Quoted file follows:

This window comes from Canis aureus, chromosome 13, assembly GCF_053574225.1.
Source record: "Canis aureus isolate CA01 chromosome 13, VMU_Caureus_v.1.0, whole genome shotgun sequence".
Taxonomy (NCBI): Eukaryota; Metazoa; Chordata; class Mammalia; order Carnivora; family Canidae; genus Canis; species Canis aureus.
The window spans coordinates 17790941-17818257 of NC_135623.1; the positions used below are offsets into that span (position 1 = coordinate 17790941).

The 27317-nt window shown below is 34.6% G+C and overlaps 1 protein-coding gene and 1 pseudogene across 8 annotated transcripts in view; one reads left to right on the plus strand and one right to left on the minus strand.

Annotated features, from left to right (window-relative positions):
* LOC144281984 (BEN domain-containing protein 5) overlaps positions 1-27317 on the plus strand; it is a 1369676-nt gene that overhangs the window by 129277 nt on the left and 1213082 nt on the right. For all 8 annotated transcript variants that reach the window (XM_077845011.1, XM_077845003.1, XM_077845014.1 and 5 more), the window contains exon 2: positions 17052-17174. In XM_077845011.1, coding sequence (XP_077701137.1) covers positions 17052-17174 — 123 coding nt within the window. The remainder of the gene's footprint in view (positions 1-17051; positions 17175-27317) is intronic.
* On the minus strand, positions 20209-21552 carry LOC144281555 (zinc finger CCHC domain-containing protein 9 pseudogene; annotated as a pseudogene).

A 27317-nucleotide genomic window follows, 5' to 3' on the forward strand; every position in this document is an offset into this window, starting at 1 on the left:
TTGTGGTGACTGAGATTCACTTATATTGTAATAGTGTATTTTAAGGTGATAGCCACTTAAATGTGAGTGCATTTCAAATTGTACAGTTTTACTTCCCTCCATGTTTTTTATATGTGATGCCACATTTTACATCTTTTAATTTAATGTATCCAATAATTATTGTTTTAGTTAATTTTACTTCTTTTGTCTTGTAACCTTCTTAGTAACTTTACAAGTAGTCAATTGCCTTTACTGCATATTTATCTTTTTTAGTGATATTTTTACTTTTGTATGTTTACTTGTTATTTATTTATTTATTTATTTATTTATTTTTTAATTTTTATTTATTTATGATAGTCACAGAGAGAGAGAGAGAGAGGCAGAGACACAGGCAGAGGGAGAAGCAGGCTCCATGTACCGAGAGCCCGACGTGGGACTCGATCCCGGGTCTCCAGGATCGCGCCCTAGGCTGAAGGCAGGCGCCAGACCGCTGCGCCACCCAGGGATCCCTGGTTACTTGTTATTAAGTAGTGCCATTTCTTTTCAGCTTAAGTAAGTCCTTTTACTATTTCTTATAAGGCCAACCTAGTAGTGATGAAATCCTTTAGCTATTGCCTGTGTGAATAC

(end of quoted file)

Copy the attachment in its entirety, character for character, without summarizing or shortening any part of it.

This window comes from Canis aureus, chromosome 13, assembly GCF_053574225.1.
Source record: "Canis aureus isolate CA01 chromosome 13, VMU_Caureus_v.1.0, whole genome shotgun sequence".
Taxonomy (NCBI): Eukaryota; Metazoa; Chordata; class Mammalia; order Carnivora; family Canidae; genus Canis; species Canis aureus.
The window spans coordinates 17790941-17818257 of NC_135623.1; the positions used below are offsets into that span (position 1 = coordinate 17790941).

The 27317-nt window shown below is 34.6% G+C and overlaps 1 protein-coding gene and 1 pseudogene across 8 annotated transcripts in view; one reads left to right on the plus strand and one right to left on the minus strand.

Annotated features, from left to right (window-relative positions):
* LOC144281984 (BEN domain-containing protein 5) overlaps positions 1-27317 on the plus strand; it is a 1369676-nt gene that overhangs the window by 129277 nt on the left and 1213082 nt on the right. For all 8 annotated transcript variants that reach the window (XM_077845011.1, XM_077845003.1, XM_077845014.1 and 5 more), the window contains exon 2: positions 17052-17174. In XM_077845011.1, coding sequence (XP_077701137.1) covers positions 17052-17174 — 123 coding nt within the window. The remainder of the gene's footprint in view (positions 1-17051; positions 17175-27317) is intronic.
* On the minus strand, positions 20209-21552 carry LOC144281555 (zinc finger CCHC domain-containing protein 9 pseudogene; annotated as a pseudogene).

A 27317-nucleotide genomic window follows, 5' to 3' on the forward strand; every position in this document is an offset into this window, starting at 1 on the left:
TTGTGGTGACTGAGATTCACTTATATTGTAATAGTGTATTTTAAGGTGATAGCCACTTAAATGTGAGTGCATTTCAAATTGTACAGTTTTACTTCCCTCCATGTTTTTTATATGTGATGCCACATTTTACATCTTTTAATTTAATGTATCCAATAATTATTGTTTTAGTTAATTTTACTTCTTTTGTCTTGTAACCTTCTTAGTAACTTTACAAGTAGTCAATTGCCTTTACTGCATATTTATCTTTTTTAGTGATATTTTTACTTTTGTATGTTTACTTGTTATTTATTTATTTATTTATTTATTTATTTTTTAATTTTTATTTATTTATGATAGTCACAGAGAGAGAGAGAGAGAGGCAGAGACACAGGCAGAGGGAGAAGCAGGCTCCATGTACCGAGAGCCCGACGTGGGACTCGATCCCGGGTCTCCAGGATCGCGCCCTAGGCTGAAGGCAGGCGCCAGACCGCTGCGCCACCCAGGGATCCCTGGTTACTTGTTATTAAGTAGTGCCATTTCTTTTCAGCTTAAGTAAGTCCTTTTACTATTTCTTATAAGGCCAACCTAGTAGTGATGAAATCCTTTAGCTATTGCCTGTGTGAATAC